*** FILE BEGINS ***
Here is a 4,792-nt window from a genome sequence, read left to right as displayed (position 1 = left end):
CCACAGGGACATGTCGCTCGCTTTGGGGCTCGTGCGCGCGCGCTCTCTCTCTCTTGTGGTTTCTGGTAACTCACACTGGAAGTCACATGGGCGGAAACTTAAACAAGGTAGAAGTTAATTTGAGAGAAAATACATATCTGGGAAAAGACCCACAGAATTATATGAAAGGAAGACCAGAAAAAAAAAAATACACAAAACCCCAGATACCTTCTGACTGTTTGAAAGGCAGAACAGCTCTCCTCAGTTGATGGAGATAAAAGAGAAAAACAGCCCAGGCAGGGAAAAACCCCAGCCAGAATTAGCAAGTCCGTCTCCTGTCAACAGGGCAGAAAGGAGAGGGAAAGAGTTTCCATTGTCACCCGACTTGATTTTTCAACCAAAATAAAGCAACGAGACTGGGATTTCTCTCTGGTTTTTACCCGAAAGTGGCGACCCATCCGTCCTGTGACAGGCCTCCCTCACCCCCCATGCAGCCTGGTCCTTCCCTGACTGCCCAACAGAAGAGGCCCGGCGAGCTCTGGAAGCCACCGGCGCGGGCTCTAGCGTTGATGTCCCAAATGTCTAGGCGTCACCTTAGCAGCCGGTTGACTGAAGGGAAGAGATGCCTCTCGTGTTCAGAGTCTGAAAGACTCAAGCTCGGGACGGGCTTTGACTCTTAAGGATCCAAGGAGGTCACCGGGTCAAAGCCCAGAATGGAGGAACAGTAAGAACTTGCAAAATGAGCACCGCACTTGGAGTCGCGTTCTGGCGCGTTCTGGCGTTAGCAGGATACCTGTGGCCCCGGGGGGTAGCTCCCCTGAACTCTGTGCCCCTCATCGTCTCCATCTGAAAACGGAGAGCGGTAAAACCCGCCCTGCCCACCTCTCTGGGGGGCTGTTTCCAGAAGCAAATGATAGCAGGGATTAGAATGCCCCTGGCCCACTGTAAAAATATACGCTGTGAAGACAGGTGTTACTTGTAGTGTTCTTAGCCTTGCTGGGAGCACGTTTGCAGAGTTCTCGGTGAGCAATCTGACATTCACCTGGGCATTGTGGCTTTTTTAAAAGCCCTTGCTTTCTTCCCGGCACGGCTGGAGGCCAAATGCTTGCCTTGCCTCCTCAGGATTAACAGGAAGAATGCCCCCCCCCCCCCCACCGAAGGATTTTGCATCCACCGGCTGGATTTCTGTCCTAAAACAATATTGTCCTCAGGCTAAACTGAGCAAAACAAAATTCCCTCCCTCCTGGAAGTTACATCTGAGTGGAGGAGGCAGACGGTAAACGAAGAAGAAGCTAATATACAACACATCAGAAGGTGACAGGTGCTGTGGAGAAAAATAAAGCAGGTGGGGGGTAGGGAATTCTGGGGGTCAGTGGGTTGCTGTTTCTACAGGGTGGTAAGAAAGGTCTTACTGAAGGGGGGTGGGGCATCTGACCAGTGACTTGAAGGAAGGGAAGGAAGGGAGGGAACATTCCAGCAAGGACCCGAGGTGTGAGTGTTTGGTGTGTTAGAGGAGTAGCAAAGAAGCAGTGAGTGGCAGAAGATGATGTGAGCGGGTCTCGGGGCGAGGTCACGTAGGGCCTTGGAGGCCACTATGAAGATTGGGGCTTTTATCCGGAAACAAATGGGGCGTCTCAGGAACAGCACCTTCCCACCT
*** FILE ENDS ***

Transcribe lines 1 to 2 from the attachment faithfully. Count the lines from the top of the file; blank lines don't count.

Here is a 4,792-nt window from a genome sequence, read left to right as displayed (position 1 = left end):
CCACAGGGACATGTCGCTCGCTTTGGGGCTCGTGCGCGCGCGCTCTCTCTCTCTTGTGGTTTCTGGTAACTCACACTGGAAGTCACATGGGCGGAAACTTAAACAAGGTAGAAGTTAATTTGAGAGAAAATACATATCTGGGAAAAGACCCACAGAATTATATGAAAGGAAGACCAGAAAAAAAAAAATACACAAAACCCCAGATACCTTCTGACTGTTTGAAAGGCAGAACAGCTCTCCTCAGTTGATGGAGATAAAAGAGAAAAACAGCCCAGGCAGGGAAAAACCCCAGCCAGAATTAGCAAGTCCGTCTCCTGTCAACAGGGCAGAAAGGAGAGGGAAAGAGTTTCCATTGTCACCCGACTTGATTTTTCAACCAAAATAAAGCAACGAGACTGGGATTTCTCTCTGGTTTTTACCCGAAAGTGGCGACCCATCCGTCCTGTGACAGGCCTCCCTCACCCCCCATGCAGCCTGGTCCTTCCCTGACTGCCCAACAGAAGAGGCCCGGCGAGCTCTGGAAGCCACCGGCGCGGGCTCTAGCGTTGATGTCCCAAATGTCTAGGCGTCACCTTAGCAGCCGGTTGACTGAAGGGAAGAGATGCCTCTCGTGTTCAGAGTCTGAAAGACTCAAGCTCGGGACGGGCTTTGACTCTTAAGGATCCAAGGAGGTCACCGGGTCAAAGCCCAGAATGGAGGAACAGTAAGAACTTGCAAAATGAGCACCGCACTTGGAGTCGCGTTCTGGCGCGTTCTGGCGTTAGCAGGATACCTGTGGCCCCGGGGGGTAGCTCCCCTGAACTCTGTGCCCCTCATCGTCTCCATCTGAAAACGGAGAGCGGTAAAACCCGCCCTGCCCACCTCTCTGGGGGGCTGTTTCCAGAAGCAAATGATAGCAGGGATTAGAATGCCCCTGGCCCACTGTAAAAATATACGCTGTGAAGACAGGTGTTACTTGTAGTGTTCTTAGCCTTGCTGGGAGCACGTTTGCAGAGTTCTCGGTGAGCAATCTGACATTCACCTGGGCATTGTGGCTTTTTTAAAAGCCCTTGCTTTCTTCCCGGCACGGCTGGAGGCCAAATGCTTGCCTTGCCTCCTCAGGATTAACAGGAAGAATGCCCCCCCCCCCCCCACCGAAGGATTTTGCATCCACCGGCTGGATTTCTGTCCTAAAACAATATTGTCCTCAGGCTAAACTGAGCAAAACAAAATTCCCTCCCTCCTGGAAGTTACATCTGAGTGGAGGAGGCAGACGGTAAACGAAGAAGAAGCTAATATACAACACATCAGAAGGTGACAGGTGCTGTGGAGAAAAATAAAGCAGGTGGGGGGTAGGGAATTCTGGGGGTCAGTGGGTTGCTGTTTCTACAGGGTGGTAAGAAAGGTCTTACTGAAGGGGGGTGGGGCATCTGACCAGTGACTTGAAGGAAGGGAAGGAAGGGAGGGAACATTCCAGCAAGGACCCGAGGTGTGAGTGTTTGGTGTGTTAGAGGAGTAGCAAAGAAGCAGTGAGTGGCAGAAGATGATGTGAGCGGGTCTCGGGGCGAGGTCACGTAGGGCCTTGGAGGCCACTATGAAGATTGGGGCTTTTATCCGGAAACAAATGGGGCGTCTCAGGAACAGCACCTTCCCACCT